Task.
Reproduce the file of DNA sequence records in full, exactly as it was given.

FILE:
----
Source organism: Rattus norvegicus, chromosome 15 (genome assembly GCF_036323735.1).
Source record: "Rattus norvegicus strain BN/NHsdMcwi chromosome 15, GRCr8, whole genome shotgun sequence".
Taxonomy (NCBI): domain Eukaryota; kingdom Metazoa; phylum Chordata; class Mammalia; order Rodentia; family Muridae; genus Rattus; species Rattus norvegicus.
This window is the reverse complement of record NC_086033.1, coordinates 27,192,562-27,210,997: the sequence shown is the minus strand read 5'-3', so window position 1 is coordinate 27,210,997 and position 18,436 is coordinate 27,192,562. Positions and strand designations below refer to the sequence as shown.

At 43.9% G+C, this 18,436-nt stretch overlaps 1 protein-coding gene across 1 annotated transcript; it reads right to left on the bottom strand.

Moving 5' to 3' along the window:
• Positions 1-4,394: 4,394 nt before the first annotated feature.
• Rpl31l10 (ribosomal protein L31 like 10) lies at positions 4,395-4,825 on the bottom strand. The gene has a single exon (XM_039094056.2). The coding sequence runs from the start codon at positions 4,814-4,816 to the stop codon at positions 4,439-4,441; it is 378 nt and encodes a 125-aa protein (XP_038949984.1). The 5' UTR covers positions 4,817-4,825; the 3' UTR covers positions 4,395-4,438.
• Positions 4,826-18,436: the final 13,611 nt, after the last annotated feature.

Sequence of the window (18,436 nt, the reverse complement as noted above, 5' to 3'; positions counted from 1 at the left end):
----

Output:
Source organism: Rattus norvegicus, chromosome 15 (genome assembly GCF_036323735.1).
Source record: "Rattus norvegicus strain BN/NHsdMcwi chromosome 15, GRCr8, whole genome shotgun sequence".
Taxonomy (NCBI): domain Eukaryota; kingdom Metazoa; phylum Chordata; class Mammalia; order Rodentia; family Muridae; genus Rattus; species Rattus norvegicus.
This window is the reverse complement of record NC_086033.1, coordinates 27,192,562-27,210,997: the sequence shown is the minus strand read 5'-3', so window position 1 is coordinate 27,210,997 and position 18,436 is coordinate 27,192,562. Positions and strand designations below refer to the sequence as shown.

At 43.9% G+C, this 18,436-nt stretch overlaps 1 protein-coding gene across 1 annotated transcript; it reads right to left on the bottom strand.

Moving 5' to 3' along the window:
• Positions 1-4,394: 4,394 nt before the first annotated feature.
• Rpl31l10 (ribosomal protein L31 like 10) lies at positions 4,395-4,825 on the bottom strand. The gene has a single exon (XM_039094056.2). The coding sequence runs from the start codon at positions 4,814-4,816 to the stop codon at positions 4,439-4,441; it is 378 nt and encodes a 125-aa protein (XP_038949984.1). The 5' UTR covers positions 4,817-4,825; the 3' UTR covers positions 4,395-4,438.
• Positions 4,826-18,436: the final 13,611 nt, after the last annotated feature.

Sequence of the window (18,436 nt, the reverse complement as noted above, 5' to 3'; positions counted from 1 at the left end):